Visitor Preferences and Values for Water-Based Recreation: A Case Study of the Ocala National Forest

By Shrestha, Ram K.; Alavalapati, Janaki R. R. et al. | Journal of Agricultural and Applied Economics, December 2002 | Go to article overview

Visitor Preferences and Values for Water-Based Recreation: A Case Study of the Ocala National Forest


Shrestha, Ram K., Alavalapati, Janaki R. R., Stein, Taylor V., Carter, Douglas R., Denny, Christine B., Journal of Agricultural and Applied Economics


We used the open-ended contingent valuation method to elicit willingness to pay (WTP) for day visitors and extended visitors on the Ocala National Forest (ONF), Florida. A Tobit model specification was applied to account for the issues involved with censored WTP bids. The results reveal that visitors would pay more for improved recreational facilities at the ONF. In particular, our estimates show that visitors would pay $1 million for basic facilities, $1.9 million for moderate improvements, and $2.5 million for more improvements.

Key Words: contingent valuation, Tobit analysis, water-based recreation

JEL Classifications: Q23, Q26

A recent inventory of the American public shows that the majority of citizens participate in some form of outdoor recreation (Cordell et al.). Furthermore, more than half of the people living in the southern United States visit nature centers, drive for pleasure, and go sightseeing (Cordell). In the United States, federal land-management agencies manage more than 650 million acres of public land, most of which is open to the public for recreation. Because of the large supply of open natural areas, many people believe the term "great outdoors" refers to national forests, national parks, or other public lands (Betz, English, and Cordell).

By managing almost one third of federal lands in the United States, the U.S. Department of Agriculture Forest Service (USDA FS) recorded over 850 million visits in 1996.1 The FS continuously struggles to balance this overwhelming recreation demand with other demand for timber, minerals, and grazing facilities. However, researchers have shown that nature-based recreation participation will continue to grow, creating even greater demand for recreation and other leisure activities in national forests. In fact, on the basis of participation rates in 1995, Bowker, English, and Cordell estimated that the number of people camping in developed sites and picnicking and sightseeing in the southern United States is expected to almost double by 2050.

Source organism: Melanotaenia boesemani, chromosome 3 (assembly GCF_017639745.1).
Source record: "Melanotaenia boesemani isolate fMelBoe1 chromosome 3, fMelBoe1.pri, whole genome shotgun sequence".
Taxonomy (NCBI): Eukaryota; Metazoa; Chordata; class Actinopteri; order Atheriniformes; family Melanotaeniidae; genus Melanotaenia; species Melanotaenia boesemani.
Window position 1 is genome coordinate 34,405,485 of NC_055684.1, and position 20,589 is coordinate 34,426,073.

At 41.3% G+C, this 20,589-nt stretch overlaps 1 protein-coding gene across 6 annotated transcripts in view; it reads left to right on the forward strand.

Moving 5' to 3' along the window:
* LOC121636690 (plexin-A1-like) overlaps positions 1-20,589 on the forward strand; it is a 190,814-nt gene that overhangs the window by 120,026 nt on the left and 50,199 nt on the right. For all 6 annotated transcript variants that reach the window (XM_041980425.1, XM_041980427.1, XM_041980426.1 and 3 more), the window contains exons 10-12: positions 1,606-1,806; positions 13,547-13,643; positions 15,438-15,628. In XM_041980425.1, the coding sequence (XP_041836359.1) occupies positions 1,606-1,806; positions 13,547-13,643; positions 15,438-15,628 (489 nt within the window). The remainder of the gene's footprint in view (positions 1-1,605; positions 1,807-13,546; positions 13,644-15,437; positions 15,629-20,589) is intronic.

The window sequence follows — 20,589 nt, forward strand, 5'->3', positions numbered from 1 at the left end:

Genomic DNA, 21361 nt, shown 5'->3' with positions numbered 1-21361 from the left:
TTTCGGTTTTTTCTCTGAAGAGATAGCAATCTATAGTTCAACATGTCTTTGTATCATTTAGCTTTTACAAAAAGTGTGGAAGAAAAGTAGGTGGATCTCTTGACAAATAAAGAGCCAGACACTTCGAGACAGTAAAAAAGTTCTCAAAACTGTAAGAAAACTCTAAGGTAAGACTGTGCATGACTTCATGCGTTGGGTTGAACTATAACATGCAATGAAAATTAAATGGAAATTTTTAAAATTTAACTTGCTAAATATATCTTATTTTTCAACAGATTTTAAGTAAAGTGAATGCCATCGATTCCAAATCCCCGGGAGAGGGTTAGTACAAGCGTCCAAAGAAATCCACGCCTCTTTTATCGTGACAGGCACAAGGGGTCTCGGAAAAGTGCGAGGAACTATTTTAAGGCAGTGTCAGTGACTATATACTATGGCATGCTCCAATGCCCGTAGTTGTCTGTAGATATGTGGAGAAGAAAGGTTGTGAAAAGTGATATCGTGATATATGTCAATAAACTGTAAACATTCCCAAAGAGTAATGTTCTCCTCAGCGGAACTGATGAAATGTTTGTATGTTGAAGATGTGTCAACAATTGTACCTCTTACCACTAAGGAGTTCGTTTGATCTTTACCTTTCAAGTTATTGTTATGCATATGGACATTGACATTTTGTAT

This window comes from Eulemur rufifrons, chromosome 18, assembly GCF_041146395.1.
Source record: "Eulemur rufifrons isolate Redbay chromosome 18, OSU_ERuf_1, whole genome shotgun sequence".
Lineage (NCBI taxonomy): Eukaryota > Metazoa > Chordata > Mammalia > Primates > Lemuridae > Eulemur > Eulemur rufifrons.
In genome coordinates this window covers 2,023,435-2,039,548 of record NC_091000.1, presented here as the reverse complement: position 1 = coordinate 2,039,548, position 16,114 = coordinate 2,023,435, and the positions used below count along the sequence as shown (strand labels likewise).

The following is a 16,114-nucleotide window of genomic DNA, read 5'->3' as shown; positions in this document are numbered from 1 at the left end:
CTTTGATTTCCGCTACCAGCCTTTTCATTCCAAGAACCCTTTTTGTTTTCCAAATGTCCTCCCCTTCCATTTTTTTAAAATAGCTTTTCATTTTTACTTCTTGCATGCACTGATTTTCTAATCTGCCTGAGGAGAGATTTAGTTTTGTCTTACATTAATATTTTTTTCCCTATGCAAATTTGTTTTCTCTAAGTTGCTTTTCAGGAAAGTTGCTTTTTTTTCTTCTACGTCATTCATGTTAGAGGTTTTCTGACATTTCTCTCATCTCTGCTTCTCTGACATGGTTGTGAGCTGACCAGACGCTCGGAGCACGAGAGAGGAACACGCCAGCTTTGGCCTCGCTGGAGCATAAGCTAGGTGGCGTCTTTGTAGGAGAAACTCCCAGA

Not only is the number of visitors increasing, but USDA FS visitors also have diverse backgrounds and interests, resulting in a greater variety of desired recreation opportunities (Brown, Driver, and McConnell; Stein and Lee; Wagar). Although research has shown that the desire to experience nature is a primary reason for recreating in a natural area, visitors rarely look for the most primitive setting (Stein and Lee; Virden and Knopf). Many people require easy access and some level of development for them to visit and to recreate in a national forest or other public natural areas. Much research has examined visitations to undeveloped recreation sites on public lands, but little research has been done on visitors' preferences and values for developed water-based recreation areas. Also, research has not fully examined visitors' willingness to pay for more developed recreation opportunities, which are rarely considered to exist on USDA FS lands. As a result, the FS is unable to make informed management and budget decisions regarding appropriate facilities in many of its heavily used recreation sites.

In this article, we analyze visitors' preferences for incremental facilities at water-based recreation sites in the Ocala National Forest (ONF), Florida. Specifically, we estimate visitors' willingness to pay (WTP) for waterbased recreational activity coinciding with various levels of on-site facilities. We achieve this goal using the contingent valuation method (CVM), an established method for nonmarket valuation of natural resources and environmental goods (Boyle, Reiling, and Phillips; Loomis and Walsh; Mitchell and Carson).2 An open-ended CVM question format was used to elicit visitors' WTP for water-based recreation under current facilities and for improved facilities. The open-ended format of CVM works relatively well in cases where respondents are familiar with the resource and with the concept of purchasing similar types of goods and services (Halstead, Lindsay, and Brown; Mitchell and Carson). …

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